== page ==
Microbial biochemistry and engineering
Five current areas of fundamental and applied research in our lab
- Mechanisms that bacteria use to control the spatial and temporal organization of biomolecules in cells.
- Global assembly of the bacterial cell wall.
- Bacterial adaptation and fitness in fluctuating environments.
- Chemical microbiology.
- Applied microbiology.
Our research is also having an impact on local science education. By combining our interest in educational outreach with the strong culture of outreach at UW-Madison, we are developing programs and participating in opportunities on campus that introduce scientific concepts to children, adults, teachers, and families in the Madison Metropolitan School District. The MicroExplorers program is an excellent example of our efforts to improve local science education.
About Douglas B. Weibel, Ph.D.
Douglas B. Weibel is an Associate Professor of Biochemistry, Chemistry, and Biomedical Engineering at the University of Wisconsin-Madison. He received his B.S. degree in chemistry in 1996 from the University of Utah (with Prof. C. Dale Poulter). From 1996-1997 he was a Fulbright Fellow at Tohoku University, Japan and studied organometallic chemistry (with Prof. Yoshinori Yamamoto). He received his Ph.D. in chemistry from Cornell University in 2002 (with Prof. Jerrold Meinwald) for research in the fields of organic and analytical chemistry. During his graduate studies he was an intern at Orchid Biosciences Inc. (now Orchid Cellmark) and a visiting scientist at the Max Planck Institute for Chemical Ecology, Jena, Germany (with Prof. Wilhelm Boland). From 2002-2006 he was a postdoctoral fellow with Prof. George M. Whitesides at Harvard University where his research spanned the fields of chemistry, materials science and engineering, and microbiology. In 2005 he was a student in the Physiology Course ('Modern Cell Biology using Microscopic, Biochemical, and Computational Approaches') at the Marine Biological Laboratory at Woods Hole (Course Directors, Prof. Ron Vale and Prof. Tim Mitchison).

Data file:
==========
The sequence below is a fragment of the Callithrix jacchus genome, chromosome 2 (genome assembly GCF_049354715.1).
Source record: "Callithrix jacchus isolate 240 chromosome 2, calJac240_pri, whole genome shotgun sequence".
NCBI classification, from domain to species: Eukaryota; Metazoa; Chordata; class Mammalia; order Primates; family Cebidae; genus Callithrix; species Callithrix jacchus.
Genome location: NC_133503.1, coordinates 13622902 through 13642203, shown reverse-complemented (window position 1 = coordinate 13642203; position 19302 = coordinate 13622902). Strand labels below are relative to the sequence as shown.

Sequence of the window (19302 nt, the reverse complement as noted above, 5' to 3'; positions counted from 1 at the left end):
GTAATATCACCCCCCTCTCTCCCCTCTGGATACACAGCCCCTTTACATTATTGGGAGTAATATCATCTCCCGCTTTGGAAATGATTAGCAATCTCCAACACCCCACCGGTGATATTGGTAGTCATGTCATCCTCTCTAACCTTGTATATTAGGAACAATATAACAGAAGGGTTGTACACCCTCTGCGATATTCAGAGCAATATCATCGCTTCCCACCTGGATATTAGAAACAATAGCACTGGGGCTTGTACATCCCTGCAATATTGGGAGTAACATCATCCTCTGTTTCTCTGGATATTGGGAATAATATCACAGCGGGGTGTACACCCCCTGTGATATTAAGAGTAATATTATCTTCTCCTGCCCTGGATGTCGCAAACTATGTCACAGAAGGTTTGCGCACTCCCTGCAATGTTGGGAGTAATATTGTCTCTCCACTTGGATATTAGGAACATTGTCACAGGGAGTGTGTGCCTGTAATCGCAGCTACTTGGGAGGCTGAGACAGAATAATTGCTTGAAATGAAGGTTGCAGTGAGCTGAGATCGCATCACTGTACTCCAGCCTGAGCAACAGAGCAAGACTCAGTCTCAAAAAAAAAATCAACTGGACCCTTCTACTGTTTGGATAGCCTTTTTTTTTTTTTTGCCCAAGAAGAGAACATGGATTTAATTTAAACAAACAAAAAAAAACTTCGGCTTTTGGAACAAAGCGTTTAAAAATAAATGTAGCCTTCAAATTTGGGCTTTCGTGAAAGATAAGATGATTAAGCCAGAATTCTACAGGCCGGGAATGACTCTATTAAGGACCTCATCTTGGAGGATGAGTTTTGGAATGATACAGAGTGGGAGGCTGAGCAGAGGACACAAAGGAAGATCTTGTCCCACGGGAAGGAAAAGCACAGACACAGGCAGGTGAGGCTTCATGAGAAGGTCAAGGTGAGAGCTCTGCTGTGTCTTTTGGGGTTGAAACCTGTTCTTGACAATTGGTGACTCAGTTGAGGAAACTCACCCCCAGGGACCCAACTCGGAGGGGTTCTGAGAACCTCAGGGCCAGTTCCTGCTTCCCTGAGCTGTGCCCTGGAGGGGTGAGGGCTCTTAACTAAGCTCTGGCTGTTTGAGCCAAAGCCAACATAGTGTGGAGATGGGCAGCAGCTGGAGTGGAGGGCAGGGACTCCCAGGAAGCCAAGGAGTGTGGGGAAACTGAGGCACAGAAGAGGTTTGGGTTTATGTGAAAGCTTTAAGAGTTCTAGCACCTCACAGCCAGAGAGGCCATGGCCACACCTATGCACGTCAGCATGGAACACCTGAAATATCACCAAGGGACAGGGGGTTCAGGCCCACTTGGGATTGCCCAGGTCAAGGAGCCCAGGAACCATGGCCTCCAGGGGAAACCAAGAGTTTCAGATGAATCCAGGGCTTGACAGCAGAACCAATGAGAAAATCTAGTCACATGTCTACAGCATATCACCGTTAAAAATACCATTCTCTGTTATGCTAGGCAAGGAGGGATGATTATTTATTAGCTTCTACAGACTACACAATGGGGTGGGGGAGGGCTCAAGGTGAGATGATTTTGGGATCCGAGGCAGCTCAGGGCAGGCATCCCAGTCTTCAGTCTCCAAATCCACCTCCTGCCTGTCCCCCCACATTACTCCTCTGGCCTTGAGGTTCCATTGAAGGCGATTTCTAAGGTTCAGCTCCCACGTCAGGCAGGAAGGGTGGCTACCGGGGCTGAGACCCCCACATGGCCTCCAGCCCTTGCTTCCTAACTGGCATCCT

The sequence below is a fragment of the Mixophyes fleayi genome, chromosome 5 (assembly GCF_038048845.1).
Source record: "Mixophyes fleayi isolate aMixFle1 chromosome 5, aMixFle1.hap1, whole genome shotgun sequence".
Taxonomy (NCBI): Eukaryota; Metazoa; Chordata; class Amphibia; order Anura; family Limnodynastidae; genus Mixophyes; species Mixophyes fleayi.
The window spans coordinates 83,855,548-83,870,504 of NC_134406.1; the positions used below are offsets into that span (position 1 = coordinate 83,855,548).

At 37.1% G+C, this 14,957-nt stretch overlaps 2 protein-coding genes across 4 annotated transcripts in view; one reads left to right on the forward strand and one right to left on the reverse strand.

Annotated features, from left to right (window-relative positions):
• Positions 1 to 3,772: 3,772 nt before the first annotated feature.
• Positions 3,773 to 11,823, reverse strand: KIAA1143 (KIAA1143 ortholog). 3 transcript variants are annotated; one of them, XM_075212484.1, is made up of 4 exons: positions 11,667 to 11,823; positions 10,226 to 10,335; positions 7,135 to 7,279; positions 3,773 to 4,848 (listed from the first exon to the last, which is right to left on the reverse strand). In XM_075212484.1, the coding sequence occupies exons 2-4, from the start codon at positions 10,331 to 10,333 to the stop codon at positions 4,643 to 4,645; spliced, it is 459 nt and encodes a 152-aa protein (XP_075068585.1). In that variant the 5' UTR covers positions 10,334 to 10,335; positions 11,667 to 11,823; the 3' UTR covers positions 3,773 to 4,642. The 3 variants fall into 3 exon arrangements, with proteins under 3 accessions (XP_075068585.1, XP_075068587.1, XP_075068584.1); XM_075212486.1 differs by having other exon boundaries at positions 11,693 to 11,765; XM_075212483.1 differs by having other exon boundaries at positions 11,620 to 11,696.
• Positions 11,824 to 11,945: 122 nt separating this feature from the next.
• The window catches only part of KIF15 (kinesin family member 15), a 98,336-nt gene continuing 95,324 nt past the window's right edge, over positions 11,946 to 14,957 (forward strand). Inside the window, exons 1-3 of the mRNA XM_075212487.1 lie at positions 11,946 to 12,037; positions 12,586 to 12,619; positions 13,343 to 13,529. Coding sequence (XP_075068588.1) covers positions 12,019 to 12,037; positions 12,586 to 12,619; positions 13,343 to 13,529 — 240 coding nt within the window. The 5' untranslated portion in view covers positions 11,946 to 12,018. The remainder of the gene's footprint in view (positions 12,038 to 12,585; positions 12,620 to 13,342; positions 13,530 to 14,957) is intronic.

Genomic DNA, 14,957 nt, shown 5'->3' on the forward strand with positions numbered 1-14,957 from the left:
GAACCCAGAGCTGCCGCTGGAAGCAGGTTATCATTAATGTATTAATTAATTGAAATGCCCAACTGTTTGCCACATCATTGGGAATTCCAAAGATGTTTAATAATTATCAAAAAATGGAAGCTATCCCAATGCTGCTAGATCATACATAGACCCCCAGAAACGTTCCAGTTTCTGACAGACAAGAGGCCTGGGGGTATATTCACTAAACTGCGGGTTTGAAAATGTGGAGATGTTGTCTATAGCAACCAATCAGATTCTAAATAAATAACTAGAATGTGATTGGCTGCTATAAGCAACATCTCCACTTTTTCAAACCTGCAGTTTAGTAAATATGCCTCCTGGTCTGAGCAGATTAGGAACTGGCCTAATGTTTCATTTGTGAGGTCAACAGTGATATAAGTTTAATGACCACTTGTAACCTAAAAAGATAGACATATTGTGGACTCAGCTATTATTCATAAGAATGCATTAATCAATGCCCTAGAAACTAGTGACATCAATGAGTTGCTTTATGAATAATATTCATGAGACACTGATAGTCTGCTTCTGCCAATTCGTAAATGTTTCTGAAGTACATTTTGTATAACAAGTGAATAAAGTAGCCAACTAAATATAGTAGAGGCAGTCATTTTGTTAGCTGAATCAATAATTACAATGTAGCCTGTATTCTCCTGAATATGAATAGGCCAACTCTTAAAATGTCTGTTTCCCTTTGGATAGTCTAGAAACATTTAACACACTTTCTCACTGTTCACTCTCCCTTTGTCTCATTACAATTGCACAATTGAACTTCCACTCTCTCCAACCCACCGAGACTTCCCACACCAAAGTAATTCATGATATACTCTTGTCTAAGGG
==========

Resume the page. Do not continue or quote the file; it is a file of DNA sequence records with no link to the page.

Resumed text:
Douglas is currently a visiting professor of physics at the University of Washington, Seattle and a principal scientist at Amazon, Inc (2014-2015). He has consulted for a range of public and privately-held companies in the areas of biotechnology, bioengineering, chemistry, and materials science, and has participated in a range of government advisory positions in the areas of biodefense, infectious diseases, and biomedicine. His research interests span the fields of biochemistry, biophysics, chemistry, materials science and engineering, and microbiology.